Governor’s statement following the ECB’s monetary policy meeting
Last year, economic growth in the euro area reached a high of 5.3% and this favourable trend with regard to economic activity (3.7%) is expected to continue this year despite significant impact from Russian military aggression. With continued economic recovery and strong price pressures from the international environment, inflation is becoming increasingly broad-based and remains high. In addition, future price developments will be strongly affected by the effects of Russian military aggression.
Even though economic activity is expected to remain solid despite Russian military aggression, yesterday the members of the Governing Council decided to adjust the monetary policy due to the increasingly broad-based inflation and greater uncertainty. The key decisions include (i) retaining all possibilities to take action, (ii) gradually reducing the monthly net asset purchases under the APP and, if the situation so permits, concluding these purchases in the third quarter, and (iii) gradually adjusting the key interest rates some time after the end of the asset purchases. This will ensure that inflation stabilises at its 2% target over the medium term.
Before the Russian invasion of Ukraine, the post-pandemic recovery of economic activity in the euro area continued, with real GDP reaching its pre-pandemic level in the final quarter of last year. Growth slowed somewhat towards the end of the year because of the deteriorated epidemiological situation but, due to a relaxation in the containment measures, in February the high-frequency indicators already pointed to economic activity picking up again. Inflation remains high as recovery continues. Due to a surge in energy prices and supply bottlenecks, inflation is becoming increasingly broad-based, increasing to 5.8% in February.
Russian military aggression and its effects will have an impact on both economic activity and price dynamics in the euro area. A decline in foreign demand and deteriorating economic sentiment will dampen growth to some extent and, at the same time, inflation will increase due to higher energy prices. The projections discussed by the members of the Governing Council at this meeting show that this year economic growth in the euro area is expected to be 3.7%, which is half a percentage point lower than predicted in December. On the other hand, a surge in energy prices and the prices of other raw materials, which also cause prices to rise across other sectors, will accelerate inflation, which is expected to stand at 5.1% this year. With the anticipated decrease in energy prices in 2023 and 2024, inflation will gradually slow down and stabilise close to our 2% target.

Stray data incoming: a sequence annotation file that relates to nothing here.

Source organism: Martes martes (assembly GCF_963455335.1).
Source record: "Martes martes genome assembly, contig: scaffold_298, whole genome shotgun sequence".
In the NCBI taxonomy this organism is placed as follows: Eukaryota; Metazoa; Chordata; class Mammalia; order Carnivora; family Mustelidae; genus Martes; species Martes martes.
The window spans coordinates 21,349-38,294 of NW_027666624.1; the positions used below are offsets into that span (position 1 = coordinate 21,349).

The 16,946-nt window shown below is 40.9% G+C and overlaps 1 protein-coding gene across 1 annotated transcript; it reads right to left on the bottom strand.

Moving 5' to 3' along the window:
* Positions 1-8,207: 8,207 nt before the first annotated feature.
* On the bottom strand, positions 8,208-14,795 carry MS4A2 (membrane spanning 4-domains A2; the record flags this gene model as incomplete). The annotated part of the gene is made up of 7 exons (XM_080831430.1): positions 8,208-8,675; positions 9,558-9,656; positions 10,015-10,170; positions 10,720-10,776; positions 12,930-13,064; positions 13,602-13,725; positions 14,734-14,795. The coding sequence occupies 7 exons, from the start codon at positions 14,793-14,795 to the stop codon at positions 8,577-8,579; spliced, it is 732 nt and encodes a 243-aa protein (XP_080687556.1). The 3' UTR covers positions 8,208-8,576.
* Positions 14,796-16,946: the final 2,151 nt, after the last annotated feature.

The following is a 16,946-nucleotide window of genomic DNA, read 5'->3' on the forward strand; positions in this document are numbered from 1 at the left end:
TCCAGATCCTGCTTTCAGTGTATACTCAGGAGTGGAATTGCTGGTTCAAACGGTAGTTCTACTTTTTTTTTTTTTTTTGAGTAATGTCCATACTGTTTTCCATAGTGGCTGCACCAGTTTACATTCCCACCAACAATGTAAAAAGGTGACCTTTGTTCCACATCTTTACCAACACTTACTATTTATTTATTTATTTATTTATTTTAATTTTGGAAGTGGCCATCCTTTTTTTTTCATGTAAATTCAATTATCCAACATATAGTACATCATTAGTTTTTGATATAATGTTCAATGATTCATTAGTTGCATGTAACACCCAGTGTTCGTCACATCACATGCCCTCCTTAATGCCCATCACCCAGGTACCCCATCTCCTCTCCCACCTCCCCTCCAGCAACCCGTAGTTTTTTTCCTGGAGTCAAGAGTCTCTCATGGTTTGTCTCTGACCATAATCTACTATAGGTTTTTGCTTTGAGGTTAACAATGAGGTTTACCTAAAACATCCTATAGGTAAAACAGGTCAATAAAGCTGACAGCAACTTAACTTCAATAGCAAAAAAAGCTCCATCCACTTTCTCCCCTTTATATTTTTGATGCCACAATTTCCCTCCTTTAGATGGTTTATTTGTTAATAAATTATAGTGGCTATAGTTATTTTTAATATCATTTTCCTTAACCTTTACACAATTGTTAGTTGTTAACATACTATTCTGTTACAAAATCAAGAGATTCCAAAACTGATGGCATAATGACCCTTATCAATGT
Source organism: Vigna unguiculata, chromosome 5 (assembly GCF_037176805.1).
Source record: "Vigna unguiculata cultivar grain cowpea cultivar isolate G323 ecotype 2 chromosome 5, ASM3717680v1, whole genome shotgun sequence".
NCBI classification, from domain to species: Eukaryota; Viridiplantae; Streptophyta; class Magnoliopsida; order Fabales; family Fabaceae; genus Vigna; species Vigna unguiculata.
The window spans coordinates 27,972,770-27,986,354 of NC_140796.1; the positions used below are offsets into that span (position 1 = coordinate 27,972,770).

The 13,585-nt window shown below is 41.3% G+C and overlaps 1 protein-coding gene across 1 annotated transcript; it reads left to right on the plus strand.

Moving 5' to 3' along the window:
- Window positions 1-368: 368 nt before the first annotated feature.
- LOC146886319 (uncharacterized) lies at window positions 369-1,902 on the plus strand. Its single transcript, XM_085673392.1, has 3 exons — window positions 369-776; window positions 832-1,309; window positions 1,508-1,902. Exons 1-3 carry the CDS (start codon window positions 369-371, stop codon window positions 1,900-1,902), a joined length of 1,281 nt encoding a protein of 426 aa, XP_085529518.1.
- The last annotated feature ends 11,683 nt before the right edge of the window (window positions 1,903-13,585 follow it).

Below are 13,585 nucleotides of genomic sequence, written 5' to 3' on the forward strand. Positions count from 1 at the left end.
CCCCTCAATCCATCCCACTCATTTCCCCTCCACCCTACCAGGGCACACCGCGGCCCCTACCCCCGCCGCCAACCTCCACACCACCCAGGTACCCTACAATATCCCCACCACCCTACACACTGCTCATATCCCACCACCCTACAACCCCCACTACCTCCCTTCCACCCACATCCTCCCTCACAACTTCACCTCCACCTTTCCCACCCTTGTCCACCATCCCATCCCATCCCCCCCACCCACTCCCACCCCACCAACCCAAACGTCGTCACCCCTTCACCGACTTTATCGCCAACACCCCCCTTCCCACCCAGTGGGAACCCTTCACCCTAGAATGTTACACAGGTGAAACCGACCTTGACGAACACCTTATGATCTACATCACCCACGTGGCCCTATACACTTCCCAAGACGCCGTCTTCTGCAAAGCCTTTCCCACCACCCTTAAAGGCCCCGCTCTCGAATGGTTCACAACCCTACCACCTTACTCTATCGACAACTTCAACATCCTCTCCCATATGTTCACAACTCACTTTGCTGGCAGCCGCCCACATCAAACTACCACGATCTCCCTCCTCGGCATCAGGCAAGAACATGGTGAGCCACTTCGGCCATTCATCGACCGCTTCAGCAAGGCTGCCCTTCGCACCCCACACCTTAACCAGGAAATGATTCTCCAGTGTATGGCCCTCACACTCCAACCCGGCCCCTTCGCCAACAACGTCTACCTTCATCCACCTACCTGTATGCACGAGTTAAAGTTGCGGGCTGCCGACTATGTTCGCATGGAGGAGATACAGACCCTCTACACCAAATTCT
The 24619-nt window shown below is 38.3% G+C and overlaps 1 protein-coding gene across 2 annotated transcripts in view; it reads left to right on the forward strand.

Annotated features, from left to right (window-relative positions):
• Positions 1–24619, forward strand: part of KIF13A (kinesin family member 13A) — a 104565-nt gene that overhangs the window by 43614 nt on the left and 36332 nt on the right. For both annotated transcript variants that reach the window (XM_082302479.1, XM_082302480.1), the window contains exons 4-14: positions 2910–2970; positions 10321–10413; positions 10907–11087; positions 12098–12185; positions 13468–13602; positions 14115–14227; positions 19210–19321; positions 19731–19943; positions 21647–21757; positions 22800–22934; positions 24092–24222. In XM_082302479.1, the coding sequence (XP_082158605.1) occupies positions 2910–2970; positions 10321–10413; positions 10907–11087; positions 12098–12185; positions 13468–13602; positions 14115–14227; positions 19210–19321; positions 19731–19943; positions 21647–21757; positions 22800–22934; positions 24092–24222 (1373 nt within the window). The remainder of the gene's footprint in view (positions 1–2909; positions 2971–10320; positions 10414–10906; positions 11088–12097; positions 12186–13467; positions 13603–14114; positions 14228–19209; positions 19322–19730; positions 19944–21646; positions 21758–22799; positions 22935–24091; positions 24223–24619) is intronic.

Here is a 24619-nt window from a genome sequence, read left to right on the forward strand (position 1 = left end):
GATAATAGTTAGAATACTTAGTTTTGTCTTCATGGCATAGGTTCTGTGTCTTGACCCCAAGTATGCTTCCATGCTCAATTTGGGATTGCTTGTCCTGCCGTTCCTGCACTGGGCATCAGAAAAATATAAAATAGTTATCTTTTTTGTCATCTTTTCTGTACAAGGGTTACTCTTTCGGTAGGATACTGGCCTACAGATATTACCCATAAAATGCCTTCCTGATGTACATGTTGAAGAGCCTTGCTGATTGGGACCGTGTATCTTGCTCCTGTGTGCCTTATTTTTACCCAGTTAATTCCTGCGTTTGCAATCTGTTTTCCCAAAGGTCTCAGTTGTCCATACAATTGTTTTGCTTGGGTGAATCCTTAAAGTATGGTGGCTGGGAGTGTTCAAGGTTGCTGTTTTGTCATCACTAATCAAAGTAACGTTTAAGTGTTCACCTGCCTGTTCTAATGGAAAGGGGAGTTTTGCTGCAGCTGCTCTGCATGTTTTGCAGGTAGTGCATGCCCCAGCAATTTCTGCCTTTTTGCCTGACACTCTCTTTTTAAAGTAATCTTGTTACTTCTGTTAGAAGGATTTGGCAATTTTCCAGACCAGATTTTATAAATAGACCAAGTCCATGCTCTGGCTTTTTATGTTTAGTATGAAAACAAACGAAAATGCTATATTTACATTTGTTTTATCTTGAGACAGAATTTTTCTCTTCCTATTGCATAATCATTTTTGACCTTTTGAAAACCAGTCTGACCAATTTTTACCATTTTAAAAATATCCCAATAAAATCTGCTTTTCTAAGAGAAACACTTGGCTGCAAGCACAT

Due to the adverse geopolitical situation, volatility in financial markets has increased and liquidity has deteriorated. The financing conditions have also deteriorated, slightly more for the private than the government sector. The interest rates on borrowing for the private sector have increased more significantly, but the new levels remain close to the average levels that predominated in 2018 in 2019. The required yield on 10-year Slovenian government bonds is around 1%, whereas on German bonds with comparable maturity it is around 0.2%. Despite increased volatility and poorer liquidity, financial markets in all the euro area countries provided the euro area businesses and state entities with uninterrupted access to financial resources.
Hence, yesterday the members of the Governing Council decided that in the second quarter the size of net asset purchases under the APP will be smaller than the one announced in December. Monthly net purchases under the APP will amount to EUR 40 billion in April, EUR 30 billion in May and EUR 20 billion in June. If the situation so permits, the Governing Council will conclude net purchases under the APP in the third quarter. In light of increased uncertainty, we have also adjusted the timeline of changes in interest rates. By expanding this possibility of taking action, we have ensured that some time after the end of the net asset purchases an adjustment in interest rates will also take place, but but this will not happen as soon as was originally envisaged.
The members of the Governing Council stand ready to adjust all of its instruments, as appropriate, to ensure that inflation stabilises at its 2% target over the medium term.